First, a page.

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Summary:

There’s nothing philanthropic involved with consumers agreeing to manage — or give utilities control over — their home energy consumption. It’s all about saving money, according to a study released this morning from tech consultants Accenture.

There’s nothing philanthropic involved with consumers agreeing to manage — or give utilities control over — their home energy consumption. It’s all about saving money, according to a study released this morning from the tech consultants at Accenture.

In a survey of 9,000 consumers, Accenture found that respondents were not willing to allow electricity providers to remotely curb use of their appliances as part of electricity management plans, “without significant rate discounts.” About half of the respondents would also not join an electricity management program if it would increase their electricity bill.

How much of a discount do they need to convince them to sign up for energy management that includes utility-control of appliances? The Accenture report found that while only 16 percent would get involved in such a program if there were no discounts, that percentage jumps to 24 if a 10 percent price discount is offered, and 35 percent if a price discount of 20 percent is offered.

Awareness of energy conservation programs, and the smart grid in general, for consumers is low across the board. Accenture found that 28 percent of respondents were not aware of programs to help them conserve energy. And only 29 percent of consumers would trust their electricity provider to advise them on energy conservation actions (trust levels are lower in deregulated markets and higher in regulated markets).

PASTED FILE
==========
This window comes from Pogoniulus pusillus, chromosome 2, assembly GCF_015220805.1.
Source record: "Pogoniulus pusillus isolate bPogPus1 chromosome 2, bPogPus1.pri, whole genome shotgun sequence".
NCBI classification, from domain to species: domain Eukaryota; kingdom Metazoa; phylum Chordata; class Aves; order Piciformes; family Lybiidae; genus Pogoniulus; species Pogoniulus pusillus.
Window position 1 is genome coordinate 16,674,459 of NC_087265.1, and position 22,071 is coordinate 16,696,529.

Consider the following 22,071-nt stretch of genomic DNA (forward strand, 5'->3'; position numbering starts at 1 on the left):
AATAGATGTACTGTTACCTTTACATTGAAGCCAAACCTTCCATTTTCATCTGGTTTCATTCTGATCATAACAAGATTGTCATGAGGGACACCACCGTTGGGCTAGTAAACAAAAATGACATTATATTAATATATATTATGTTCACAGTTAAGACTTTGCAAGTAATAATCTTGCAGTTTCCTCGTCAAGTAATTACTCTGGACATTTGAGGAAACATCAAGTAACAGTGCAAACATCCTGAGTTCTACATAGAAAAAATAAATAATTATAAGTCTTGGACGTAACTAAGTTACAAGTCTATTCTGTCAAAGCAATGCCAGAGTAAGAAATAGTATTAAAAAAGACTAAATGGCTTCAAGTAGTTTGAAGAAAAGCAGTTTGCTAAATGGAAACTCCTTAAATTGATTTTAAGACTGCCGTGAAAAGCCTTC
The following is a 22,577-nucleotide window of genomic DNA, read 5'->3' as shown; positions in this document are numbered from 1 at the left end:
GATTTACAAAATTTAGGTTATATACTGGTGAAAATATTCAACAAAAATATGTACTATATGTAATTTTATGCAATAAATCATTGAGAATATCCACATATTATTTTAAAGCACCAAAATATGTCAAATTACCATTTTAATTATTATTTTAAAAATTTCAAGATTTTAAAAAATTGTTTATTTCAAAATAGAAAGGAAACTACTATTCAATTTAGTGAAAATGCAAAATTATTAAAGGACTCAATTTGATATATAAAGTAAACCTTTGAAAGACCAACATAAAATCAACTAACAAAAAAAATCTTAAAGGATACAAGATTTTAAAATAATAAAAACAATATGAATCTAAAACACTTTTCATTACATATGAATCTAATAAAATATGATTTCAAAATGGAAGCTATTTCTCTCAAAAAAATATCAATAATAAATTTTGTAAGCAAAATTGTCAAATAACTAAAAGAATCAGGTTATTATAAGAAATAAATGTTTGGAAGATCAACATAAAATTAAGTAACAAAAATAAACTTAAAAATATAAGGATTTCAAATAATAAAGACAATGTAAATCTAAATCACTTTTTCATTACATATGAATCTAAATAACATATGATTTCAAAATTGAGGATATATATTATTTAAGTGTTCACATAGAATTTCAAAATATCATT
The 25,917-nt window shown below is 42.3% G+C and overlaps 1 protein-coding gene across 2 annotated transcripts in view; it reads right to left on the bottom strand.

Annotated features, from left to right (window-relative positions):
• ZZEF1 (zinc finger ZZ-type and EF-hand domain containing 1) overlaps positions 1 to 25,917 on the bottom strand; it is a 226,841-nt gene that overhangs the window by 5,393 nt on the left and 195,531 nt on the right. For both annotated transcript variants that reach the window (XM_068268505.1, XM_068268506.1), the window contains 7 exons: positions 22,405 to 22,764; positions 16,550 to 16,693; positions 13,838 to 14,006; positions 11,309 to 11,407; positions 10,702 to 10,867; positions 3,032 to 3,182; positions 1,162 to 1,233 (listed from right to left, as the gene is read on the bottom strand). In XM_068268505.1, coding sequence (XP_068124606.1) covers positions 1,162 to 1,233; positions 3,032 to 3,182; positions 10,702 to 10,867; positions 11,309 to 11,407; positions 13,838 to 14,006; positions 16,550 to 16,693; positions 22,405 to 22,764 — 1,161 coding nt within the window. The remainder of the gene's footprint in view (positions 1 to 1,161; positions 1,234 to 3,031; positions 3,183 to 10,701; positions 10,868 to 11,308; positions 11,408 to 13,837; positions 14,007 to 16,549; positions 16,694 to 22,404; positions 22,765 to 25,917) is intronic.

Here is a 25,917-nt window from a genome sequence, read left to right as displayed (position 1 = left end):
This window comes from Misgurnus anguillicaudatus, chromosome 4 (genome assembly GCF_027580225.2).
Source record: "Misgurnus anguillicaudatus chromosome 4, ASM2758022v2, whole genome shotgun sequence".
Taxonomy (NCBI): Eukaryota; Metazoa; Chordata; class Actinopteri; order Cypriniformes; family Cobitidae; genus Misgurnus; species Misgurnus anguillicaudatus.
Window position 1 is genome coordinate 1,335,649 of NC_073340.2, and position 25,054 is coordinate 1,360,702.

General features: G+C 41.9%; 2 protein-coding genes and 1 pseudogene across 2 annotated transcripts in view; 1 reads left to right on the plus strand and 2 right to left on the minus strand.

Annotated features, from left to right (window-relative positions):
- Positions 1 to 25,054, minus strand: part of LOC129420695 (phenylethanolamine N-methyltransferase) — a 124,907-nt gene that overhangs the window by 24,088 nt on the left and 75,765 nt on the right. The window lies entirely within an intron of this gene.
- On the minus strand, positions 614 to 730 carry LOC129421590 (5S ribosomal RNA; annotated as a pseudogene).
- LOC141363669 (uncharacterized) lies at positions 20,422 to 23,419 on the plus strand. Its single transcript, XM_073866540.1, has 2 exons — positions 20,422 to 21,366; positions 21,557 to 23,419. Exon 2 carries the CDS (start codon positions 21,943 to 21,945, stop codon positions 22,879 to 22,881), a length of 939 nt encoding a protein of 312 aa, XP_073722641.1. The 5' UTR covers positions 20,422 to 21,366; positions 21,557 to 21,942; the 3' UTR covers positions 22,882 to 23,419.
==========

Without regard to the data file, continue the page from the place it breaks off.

The findings are what many entrepreneurs, tech firms, investors and innovators have been repeating in the wake of the growing consumer backlash over the smart grid. Residents in Bakersfield, Calif., and Dallas, Texas, have filed lawsuits in response to smart meters that they claim have charged them much higher rates. In Victoria, Australia, policy-makers have placed a moratorium on time-of-use pricing after charity groups were worried that higher rates at certain times of day could disproportionately effect the most needy.

As Greg Guthridge, managing director of Accenture’s Utility Customer Care Practice, put it:

“[U]tilities must address consumer concerns about external control, privacy and lifestyle implications before broad-based adoption by consumers will occur. In the end, they need to articulate a simple and intuitive value-proposition that resonates with the end-consumer.”

To find more about how the consumer fits into the smart grid equation, come check out Silver Spring Network’s workshop at Green:Net, on April 29 in San Francisco. Utilities PG&E and OG&E will share what they’ve learned through their own rollouts of the Silver Spring Smart Home solution.

For more research on the smart grid and consumers check out GigaOM Pro (subscription required):

Making Smart Meters the Must-Have Gadget of the Year

Smart Meters: Time for a Customer Service Reboot

Images courtesy of Accenture

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  2. [...] Selon une étude réalisée en Californie, les consommateurs semblent peu impliqués dans leur gestion d’énergie. Lire la suite [...]

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